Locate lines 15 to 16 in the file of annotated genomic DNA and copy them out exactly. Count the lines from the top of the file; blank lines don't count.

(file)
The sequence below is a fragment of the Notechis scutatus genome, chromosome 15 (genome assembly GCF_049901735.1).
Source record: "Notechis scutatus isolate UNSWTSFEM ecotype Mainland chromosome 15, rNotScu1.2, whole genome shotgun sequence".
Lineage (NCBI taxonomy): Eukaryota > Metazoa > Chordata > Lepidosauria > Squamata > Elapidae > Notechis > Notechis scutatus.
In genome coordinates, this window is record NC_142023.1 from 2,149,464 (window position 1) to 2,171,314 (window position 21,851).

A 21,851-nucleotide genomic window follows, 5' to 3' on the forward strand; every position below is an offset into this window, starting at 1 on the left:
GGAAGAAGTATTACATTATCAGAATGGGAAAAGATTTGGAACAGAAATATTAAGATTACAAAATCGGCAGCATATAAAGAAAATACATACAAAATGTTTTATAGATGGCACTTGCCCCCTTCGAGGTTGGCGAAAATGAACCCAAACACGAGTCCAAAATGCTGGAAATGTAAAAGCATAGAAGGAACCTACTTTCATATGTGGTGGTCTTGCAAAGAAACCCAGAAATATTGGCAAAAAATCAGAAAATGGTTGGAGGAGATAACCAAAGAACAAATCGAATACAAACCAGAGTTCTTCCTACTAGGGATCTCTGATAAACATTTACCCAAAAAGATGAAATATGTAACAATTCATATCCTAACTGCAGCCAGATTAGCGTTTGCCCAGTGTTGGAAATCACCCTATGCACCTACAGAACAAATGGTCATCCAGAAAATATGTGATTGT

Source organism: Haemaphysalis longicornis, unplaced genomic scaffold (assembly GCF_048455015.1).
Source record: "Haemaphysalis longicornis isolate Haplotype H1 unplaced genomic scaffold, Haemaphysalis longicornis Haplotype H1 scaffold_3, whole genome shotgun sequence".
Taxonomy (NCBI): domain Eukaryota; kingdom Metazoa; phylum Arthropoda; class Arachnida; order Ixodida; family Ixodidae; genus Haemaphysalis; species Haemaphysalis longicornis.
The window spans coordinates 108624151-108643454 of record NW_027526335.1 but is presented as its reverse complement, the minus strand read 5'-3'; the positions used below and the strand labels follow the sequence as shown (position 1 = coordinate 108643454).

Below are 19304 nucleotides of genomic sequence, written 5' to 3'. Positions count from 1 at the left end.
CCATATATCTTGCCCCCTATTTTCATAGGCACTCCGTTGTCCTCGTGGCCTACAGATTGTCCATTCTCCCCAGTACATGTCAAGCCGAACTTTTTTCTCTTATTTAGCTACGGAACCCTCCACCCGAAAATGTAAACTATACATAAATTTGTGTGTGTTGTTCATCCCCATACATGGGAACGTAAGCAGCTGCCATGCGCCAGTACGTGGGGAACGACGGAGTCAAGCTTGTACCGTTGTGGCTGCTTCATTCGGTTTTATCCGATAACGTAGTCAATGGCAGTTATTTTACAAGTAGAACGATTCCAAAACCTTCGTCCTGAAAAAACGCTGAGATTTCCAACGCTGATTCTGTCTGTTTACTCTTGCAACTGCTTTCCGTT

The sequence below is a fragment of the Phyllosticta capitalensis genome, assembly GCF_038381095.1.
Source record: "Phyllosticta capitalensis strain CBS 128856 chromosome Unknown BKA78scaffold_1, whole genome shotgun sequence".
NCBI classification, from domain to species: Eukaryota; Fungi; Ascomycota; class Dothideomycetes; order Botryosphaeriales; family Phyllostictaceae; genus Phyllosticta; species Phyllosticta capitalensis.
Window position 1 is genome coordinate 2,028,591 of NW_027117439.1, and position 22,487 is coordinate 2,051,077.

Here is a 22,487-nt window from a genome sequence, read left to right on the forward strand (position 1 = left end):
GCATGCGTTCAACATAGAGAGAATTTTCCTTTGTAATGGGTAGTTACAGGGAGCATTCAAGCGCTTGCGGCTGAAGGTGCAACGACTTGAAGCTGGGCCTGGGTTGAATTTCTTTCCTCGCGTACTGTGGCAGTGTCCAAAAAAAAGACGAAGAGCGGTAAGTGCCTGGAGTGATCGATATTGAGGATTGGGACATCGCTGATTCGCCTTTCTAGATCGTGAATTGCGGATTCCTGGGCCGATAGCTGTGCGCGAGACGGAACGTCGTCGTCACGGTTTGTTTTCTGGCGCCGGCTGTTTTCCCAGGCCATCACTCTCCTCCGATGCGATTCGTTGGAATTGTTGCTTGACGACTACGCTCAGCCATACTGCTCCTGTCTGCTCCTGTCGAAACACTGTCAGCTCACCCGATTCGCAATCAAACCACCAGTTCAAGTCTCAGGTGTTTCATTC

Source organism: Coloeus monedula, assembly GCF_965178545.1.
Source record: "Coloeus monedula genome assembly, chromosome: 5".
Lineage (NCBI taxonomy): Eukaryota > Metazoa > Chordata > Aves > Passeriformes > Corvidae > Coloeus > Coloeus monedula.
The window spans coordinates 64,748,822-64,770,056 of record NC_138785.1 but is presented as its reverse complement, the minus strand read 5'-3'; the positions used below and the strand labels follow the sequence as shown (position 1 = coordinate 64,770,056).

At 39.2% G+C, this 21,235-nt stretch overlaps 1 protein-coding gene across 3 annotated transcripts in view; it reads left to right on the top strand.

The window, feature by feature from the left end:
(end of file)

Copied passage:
NCBI classification, from domain to species: Eukaryota; Fungi; Ascomycota; class Dothideomycetes; order Botryosphaeriales; family Phyllostictaceae; genus Phyllosticta; species Phyllosticta capitalensis.
Window position 1 is genome coordinate 2,028,591 of NW_027117439.1, and position 22,487 is coordinate 2,051,077.